King’s College London launches coronavirus symptom app study
As scientists try to track the spread of the coronavirus across the UK, technology has played its part, with mobile phone apps becoming a valuable tool.
Now, an app developed by King’s College London and tech company Zoe is being used to conduct one of the world’s largest studies on the symptoms and spread of the coronavirus.
Unrelated to NHS tracking and tracing app, the King’s College Covid Symptom Study app tracks symptoms of the disease and has so far been downloaded by over three million UK smartphone users.
The COVID Symptom Study app is easy to use and simply asks people to give daily health updates whether they are feeling sick or not, and to log any coronavirus symptoms they may be experiencing.
What is the purpose of the app?
The research app will help scientists in some key areas related to COVID-19. Including:
- Better understand the symptoms of COVID-19
- Learn how fast the coronavirus is spreading in different regions
- Identify the areas where there is the most risk
- Identify those most at risk due to existing health problems
The King’s College London team, led by Professor Tim Spector, has now started a clinical trial using AI tools and the information people submitted through the COVID Symptom Study app.
The study will test whether accurate predictions about whether a person actually has COVID-19 based on the symptoms they report in the app can be made. If successful, these could be used as a “digital test”.
A digital test that provides accurate results would be very beneficial. It would be easy to complete, provide results quickly, and be easily accessible to a large number of people who might otherwise have difficulty getting to the actual test sites.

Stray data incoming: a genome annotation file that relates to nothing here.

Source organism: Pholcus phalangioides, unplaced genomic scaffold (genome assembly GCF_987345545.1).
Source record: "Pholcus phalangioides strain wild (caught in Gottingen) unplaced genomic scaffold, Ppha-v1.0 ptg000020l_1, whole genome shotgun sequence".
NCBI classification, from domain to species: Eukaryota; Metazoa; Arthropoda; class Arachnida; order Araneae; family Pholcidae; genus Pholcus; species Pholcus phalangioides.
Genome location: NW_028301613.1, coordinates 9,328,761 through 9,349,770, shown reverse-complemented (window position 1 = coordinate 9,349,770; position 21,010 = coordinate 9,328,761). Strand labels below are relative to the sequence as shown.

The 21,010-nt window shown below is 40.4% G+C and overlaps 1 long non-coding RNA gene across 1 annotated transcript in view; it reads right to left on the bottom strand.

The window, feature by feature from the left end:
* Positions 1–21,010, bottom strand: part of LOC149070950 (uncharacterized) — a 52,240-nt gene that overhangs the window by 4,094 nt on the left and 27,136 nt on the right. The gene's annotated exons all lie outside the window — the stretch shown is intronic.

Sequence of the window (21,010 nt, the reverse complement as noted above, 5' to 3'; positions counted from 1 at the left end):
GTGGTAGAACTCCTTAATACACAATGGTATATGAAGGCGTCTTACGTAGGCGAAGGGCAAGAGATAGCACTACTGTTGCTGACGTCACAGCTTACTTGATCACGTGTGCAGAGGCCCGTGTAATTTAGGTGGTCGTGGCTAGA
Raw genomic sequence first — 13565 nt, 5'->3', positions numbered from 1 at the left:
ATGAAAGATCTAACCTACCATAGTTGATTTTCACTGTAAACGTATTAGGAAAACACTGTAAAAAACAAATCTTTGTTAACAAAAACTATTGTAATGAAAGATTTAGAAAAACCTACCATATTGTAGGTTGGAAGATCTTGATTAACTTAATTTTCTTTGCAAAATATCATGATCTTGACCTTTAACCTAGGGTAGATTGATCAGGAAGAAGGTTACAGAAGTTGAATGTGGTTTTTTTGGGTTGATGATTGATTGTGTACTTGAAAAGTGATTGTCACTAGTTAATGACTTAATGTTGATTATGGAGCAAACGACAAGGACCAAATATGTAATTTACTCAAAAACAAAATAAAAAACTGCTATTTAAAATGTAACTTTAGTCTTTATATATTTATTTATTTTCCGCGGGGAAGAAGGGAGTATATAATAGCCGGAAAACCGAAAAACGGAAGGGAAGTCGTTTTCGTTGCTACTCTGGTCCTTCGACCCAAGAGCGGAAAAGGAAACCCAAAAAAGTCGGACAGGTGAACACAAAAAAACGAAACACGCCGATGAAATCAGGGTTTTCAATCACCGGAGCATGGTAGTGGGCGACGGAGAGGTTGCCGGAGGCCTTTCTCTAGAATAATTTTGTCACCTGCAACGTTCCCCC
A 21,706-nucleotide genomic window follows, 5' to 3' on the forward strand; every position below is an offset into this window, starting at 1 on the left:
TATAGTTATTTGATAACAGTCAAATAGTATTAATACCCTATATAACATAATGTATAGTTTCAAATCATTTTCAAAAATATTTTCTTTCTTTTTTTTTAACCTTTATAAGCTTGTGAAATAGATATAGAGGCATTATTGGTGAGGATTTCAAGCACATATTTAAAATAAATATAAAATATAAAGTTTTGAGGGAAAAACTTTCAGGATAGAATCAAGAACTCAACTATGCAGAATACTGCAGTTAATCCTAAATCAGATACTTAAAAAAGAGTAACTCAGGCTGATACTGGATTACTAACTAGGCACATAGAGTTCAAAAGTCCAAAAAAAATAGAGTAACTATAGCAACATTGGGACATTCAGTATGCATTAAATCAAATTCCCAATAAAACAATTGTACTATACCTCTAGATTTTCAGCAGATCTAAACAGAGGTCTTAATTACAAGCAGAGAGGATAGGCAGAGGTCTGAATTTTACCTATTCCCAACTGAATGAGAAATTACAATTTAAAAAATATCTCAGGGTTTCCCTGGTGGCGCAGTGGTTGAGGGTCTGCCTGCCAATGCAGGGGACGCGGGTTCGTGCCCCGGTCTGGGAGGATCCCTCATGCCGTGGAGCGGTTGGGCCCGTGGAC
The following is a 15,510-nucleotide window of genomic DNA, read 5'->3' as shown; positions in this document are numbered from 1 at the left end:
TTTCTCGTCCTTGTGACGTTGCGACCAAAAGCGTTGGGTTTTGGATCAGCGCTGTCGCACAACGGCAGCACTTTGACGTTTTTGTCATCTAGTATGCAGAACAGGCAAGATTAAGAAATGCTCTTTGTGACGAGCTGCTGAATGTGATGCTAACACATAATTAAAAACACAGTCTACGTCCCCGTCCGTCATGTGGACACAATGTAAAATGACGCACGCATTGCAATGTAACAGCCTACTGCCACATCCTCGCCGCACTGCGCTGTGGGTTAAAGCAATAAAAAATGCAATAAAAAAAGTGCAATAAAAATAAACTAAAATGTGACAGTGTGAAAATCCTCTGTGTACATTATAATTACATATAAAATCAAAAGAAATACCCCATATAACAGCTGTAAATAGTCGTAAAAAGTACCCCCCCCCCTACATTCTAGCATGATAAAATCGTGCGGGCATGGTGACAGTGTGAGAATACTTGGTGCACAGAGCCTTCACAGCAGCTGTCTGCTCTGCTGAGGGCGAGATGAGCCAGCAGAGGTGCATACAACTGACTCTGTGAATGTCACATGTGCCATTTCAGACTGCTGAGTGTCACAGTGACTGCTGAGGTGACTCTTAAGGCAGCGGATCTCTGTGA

Millions of people could then easily be tested every day, and the small number of people who need follow-up testing could be easily identified.
How will the study work?
Anyone over the age of 18 who uses the COVID Symptom Study app to report symptoms will be invited to participate in the study.
Anyone using the app who is unwell will be asked to take a traditional swab test. Then, they will be asked to continue recording their symptoms in the app and enter the results of their coronavirus swab test. The results will then be compared to AI diagnostic predictions and current NHS health advice.
Professor Tim Spector of King’s College London said: “We are very excited to launch this clinical trial at King’s College London. It is extremely important for us to validate the algorithm. In doing so, we come one step closer to creating a very accurate tool that will be able to tell people whether or not they have COVID without them needing to wait for a test. People will be able to make decisions about things like self-isolation based on this data and that means we will be able to slow the spread of the deadly virus. “